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Music Monday – Tan Solo Tu, Sei Solo Tu

I really envy the Europeans in some ways. It’s a natural thing for many of them to speak multiple languages. It makes sense, really, because if you’re French, you can hop in your car and drive two hours and suddenly you’re in another country with a different language and different customs and all kinds of different things.

I live in Arizona. I can literally hop in my car and drive two hours and never leave the county, let alone the state.

Musically, that means you can market your tunes in different languages and, thus, different countries. It’s especially convenient if you speak a Romance language like French, Spanish, Italian, Portuguese, or Romanian.  They tend towards similarity and you can “port” your song into another language like a developer can “port” their code to a different platform.

Filippo Neviani, better known as Nek, performs in his native Italian and in Spanish. While I’m not fluent in Spanish, I do speak a bit of it and I read it even better. Spanish is similar enough to Italian that when I read Italian, I can usually gather what’s going on, at least in a general sense. If I can do that, then it makes sense for an artist to release a song in a similar language in another market. After all, I’m far from intelligent when it comes to languages, so if I can hit part of that target market, certainly hundreds of thousands of others can too.

A while back, Nek did a tune that I think is easily one of the more beautiful pieces of music ever recorded. It was a duet with Laura Pausini who takes the whole multilingual thing to another level and performs in her native Italian, and Spanish, and French, and English, and Portuguese. She is amazing on a level all her own, but when you put them together, singing the same song in two different languages, the blend is superb — even if you don’t happen to speak either fluently.

Tan Solo Tu, aka Sei Solo Tu, aka Only You if you happen to speak English is fantastic, no matter what your native tongue may be.

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Music Monday – Pawws, for Reflection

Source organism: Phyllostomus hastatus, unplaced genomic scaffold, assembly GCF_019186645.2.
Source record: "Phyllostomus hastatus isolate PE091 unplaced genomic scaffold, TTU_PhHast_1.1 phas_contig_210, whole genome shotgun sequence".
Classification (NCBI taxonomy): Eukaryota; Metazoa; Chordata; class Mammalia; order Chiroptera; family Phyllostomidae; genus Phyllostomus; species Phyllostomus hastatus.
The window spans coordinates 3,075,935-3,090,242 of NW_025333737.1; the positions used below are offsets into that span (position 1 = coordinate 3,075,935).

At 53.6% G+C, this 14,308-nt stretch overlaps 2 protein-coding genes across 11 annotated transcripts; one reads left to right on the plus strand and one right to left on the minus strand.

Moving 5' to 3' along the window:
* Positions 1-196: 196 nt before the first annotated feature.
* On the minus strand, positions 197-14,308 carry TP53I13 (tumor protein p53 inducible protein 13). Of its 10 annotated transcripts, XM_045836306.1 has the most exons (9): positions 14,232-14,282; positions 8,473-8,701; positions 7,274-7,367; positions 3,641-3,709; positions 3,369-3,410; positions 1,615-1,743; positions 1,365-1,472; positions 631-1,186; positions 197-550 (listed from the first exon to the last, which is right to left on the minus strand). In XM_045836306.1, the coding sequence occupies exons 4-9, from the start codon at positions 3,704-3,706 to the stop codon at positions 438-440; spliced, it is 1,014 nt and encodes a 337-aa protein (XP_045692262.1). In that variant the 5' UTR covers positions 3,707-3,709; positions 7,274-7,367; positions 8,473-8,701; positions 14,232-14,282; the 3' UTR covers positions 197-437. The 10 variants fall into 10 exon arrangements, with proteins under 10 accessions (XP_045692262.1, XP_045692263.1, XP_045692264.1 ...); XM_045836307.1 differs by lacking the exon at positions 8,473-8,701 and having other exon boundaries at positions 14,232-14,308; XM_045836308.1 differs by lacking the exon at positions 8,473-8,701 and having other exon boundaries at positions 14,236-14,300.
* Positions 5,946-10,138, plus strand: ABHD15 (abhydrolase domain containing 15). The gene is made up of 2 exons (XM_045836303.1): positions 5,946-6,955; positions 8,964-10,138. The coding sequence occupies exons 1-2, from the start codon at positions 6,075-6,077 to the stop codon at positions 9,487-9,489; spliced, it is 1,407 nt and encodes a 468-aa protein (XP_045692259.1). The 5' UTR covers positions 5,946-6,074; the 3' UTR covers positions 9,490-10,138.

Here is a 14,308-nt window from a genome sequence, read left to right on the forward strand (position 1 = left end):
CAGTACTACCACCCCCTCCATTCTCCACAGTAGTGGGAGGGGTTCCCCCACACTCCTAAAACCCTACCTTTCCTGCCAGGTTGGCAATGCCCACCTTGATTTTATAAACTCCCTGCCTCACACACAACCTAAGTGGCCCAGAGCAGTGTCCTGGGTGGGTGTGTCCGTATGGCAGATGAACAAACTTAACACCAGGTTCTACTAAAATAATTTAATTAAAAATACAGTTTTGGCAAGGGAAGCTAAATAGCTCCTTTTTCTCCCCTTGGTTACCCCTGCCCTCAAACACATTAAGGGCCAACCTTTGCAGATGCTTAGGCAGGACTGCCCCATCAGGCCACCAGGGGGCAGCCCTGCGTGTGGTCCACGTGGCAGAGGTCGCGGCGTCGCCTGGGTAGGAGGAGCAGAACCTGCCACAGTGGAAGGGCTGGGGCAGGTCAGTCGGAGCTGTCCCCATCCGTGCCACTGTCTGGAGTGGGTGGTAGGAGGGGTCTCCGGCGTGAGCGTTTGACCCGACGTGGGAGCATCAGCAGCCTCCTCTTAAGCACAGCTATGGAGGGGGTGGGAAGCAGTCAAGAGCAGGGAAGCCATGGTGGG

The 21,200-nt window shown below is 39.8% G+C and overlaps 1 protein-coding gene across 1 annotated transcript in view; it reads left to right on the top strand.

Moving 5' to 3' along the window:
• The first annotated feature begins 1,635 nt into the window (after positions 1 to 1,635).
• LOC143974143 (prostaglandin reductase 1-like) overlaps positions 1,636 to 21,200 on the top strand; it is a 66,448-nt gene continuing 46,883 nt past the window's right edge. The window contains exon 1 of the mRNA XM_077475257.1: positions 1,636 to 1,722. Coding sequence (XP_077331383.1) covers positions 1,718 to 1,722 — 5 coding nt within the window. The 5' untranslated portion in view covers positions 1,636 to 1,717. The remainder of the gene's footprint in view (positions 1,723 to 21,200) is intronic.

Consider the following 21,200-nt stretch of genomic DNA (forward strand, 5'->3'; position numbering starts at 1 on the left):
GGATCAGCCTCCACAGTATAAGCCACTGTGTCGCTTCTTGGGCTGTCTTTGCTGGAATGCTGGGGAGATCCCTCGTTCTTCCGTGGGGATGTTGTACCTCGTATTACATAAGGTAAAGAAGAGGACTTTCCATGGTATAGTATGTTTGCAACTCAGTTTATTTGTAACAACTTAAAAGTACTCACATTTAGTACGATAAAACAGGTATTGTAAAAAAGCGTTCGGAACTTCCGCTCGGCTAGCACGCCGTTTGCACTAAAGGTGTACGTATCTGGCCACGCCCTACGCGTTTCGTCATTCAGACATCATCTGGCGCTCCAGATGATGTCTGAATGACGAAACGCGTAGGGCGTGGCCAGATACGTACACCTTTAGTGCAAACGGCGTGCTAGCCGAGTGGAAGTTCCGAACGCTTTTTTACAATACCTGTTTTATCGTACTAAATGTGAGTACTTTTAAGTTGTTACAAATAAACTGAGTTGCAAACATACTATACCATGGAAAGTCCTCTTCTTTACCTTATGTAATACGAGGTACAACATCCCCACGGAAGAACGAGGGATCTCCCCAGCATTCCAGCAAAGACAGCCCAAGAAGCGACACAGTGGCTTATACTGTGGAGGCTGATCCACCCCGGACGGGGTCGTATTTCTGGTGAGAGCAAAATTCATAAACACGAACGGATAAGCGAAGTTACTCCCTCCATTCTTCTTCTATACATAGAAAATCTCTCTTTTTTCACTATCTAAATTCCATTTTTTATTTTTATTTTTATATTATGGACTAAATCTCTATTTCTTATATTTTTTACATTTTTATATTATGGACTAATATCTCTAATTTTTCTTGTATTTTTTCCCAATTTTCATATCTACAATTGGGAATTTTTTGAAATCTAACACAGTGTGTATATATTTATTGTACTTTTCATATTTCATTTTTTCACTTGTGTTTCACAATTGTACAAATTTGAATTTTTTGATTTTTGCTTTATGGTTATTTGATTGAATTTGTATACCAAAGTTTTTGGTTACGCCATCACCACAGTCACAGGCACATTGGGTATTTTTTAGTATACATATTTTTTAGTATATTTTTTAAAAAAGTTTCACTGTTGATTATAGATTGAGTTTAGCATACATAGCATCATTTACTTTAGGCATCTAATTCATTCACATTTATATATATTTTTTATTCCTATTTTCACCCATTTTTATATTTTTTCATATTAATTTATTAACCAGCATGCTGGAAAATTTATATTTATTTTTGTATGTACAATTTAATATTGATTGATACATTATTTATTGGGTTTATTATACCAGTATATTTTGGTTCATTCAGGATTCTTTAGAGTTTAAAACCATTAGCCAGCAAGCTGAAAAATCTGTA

The problem with pop music is, well, pop music itself. Pop music is meant to be something for the populace. People think that the “pop” music means popular as in “lots of people like it.” That’s not quite the case. It’s popular in that it’s aimed at a large section of the populace. They’re supposed to like it because they’re the target market, not because the song is particularly good anywhere else.

The thing is, popular music can be excellent if it’s given the chance. May I turn your attention to the PopTron station on Soma FM? Good stuff over there, man.

Good stuff right here, too, in the form of Lucy Taylor’s music project, Pawws. Pawws is tackling one of the most reviled eras in pop music, turning it on its head, and throwing it back at you with beauty and a cup of awesome. Her song Sugar invokes memories of roller disco, Studio 54, and a time when we were all duped into thinking leisure suits were sexy.

Leisure suits were never sexy, but Pawws is. She’s got it going with a disco vibe and a modern twist that I absolutely adore. Give her a shot.

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Vlog – On the Topic of Being Boring

I’ve been meaning to try the whole vlogging thing on a more regular basis. I kind of have things together where I need them to be and sat down yesterday to get a feel for the workflow and needs to make a halfway decent video. It’s quick, it’s dirty, but that’s the nature of being a vlog. They’re not meant to be indie epics or Hollywood blockbusters, they’re meant to be quick and dirty.

I still probably put more effort into this than is really required, but I wanted it to look nice.

Anyway, let’s talk about being boring.